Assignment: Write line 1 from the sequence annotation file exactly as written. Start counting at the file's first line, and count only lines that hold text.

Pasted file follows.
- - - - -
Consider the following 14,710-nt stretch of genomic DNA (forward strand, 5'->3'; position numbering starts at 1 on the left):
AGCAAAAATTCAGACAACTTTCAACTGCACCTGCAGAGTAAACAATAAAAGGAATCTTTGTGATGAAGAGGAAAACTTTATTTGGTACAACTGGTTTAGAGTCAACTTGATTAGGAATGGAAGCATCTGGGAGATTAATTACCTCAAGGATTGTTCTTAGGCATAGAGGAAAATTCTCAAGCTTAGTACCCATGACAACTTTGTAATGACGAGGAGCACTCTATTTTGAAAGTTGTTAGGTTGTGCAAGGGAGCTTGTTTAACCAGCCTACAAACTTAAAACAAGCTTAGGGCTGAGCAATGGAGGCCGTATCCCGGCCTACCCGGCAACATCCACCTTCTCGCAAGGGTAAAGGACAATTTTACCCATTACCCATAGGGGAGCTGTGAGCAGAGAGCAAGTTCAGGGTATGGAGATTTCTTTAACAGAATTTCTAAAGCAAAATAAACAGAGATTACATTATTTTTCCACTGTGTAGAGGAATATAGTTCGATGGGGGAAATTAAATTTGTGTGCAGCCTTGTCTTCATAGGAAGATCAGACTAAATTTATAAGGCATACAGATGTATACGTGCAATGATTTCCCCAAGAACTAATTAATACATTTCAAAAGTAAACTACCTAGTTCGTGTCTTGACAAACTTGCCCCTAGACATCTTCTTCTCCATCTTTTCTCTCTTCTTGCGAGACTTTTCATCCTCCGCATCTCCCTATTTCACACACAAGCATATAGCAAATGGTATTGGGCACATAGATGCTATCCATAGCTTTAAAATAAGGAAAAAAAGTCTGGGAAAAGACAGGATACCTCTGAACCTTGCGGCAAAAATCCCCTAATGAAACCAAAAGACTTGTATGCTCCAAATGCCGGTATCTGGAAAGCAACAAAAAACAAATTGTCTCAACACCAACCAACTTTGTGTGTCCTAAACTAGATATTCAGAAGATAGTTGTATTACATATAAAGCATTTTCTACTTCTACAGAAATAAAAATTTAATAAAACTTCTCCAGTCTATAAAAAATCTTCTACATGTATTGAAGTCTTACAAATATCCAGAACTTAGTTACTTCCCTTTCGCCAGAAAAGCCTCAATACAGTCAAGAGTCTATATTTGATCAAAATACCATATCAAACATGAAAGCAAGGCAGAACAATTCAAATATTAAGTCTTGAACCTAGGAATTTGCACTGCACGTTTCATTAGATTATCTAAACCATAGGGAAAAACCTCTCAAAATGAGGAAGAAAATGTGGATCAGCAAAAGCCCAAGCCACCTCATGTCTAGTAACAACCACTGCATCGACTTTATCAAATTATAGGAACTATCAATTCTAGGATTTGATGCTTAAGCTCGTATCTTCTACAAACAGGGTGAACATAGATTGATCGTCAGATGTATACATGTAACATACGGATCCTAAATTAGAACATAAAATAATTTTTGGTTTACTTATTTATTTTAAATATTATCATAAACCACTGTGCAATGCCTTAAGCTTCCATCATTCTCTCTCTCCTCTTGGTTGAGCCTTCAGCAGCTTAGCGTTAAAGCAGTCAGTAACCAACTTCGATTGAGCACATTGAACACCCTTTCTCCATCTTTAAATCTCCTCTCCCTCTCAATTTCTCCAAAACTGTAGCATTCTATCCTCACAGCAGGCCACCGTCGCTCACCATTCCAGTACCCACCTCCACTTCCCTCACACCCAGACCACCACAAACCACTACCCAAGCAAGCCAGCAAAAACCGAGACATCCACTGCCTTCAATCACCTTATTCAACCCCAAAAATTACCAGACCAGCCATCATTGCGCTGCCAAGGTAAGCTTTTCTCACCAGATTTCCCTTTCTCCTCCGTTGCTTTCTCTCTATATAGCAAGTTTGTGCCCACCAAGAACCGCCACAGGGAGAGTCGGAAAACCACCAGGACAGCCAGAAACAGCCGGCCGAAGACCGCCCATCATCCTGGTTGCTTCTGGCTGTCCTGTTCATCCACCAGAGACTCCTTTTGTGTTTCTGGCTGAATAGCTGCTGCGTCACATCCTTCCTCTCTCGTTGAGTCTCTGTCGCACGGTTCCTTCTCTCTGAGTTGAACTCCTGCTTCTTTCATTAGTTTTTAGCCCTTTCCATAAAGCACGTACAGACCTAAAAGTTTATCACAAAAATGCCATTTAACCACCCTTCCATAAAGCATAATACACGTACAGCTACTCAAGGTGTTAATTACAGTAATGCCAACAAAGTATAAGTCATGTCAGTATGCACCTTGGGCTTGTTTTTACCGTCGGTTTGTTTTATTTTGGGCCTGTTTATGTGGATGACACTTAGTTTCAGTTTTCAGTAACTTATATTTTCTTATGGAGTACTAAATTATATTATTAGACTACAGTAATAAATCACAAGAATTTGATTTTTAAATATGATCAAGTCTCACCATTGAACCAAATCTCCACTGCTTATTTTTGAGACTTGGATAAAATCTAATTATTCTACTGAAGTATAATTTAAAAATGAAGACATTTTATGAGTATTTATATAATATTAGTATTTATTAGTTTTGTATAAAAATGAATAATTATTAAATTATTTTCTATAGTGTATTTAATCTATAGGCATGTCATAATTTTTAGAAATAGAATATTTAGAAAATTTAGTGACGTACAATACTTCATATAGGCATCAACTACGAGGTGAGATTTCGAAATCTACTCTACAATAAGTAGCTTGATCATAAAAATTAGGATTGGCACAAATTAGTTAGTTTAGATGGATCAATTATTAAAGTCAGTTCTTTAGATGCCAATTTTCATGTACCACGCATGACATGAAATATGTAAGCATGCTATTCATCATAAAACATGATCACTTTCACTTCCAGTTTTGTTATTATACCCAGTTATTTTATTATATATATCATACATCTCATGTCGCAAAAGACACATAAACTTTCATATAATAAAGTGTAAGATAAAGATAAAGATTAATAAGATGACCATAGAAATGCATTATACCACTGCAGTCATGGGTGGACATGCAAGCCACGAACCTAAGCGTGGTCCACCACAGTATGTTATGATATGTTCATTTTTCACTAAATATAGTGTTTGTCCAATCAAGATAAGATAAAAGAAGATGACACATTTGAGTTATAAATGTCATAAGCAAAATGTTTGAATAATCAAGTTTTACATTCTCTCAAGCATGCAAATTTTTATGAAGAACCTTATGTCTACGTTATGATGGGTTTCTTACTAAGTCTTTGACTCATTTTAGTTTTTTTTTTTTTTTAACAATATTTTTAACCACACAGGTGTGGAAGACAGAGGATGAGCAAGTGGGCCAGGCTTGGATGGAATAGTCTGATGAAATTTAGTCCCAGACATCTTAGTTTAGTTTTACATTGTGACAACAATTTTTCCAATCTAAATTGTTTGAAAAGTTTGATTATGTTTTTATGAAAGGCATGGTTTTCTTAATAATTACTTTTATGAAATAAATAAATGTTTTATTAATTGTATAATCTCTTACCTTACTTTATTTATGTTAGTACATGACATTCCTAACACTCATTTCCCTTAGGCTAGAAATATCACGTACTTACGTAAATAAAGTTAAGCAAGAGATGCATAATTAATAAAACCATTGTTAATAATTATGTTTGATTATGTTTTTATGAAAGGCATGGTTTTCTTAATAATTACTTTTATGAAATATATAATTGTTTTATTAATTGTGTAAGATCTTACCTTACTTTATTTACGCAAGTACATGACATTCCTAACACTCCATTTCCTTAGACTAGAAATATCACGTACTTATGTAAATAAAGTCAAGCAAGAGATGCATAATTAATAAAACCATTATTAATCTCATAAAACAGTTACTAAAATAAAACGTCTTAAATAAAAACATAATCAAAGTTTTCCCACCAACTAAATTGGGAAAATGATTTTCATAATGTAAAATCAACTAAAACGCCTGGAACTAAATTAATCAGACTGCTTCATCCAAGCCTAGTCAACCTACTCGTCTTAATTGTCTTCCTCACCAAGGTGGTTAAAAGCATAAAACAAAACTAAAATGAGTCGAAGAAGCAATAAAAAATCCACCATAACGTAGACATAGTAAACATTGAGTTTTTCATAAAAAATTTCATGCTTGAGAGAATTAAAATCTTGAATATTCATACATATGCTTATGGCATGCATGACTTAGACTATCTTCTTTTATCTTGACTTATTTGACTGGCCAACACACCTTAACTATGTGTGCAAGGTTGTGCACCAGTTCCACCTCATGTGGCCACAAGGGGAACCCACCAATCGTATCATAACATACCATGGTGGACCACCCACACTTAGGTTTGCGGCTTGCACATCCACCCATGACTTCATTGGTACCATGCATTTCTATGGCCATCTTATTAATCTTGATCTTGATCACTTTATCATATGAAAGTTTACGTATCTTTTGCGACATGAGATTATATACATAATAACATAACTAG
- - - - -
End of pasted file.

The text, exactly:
Consider the following 14,710-nt stretch of genomic DNA (forward strand, 5'->3'; position numbering starts at 1 on the left):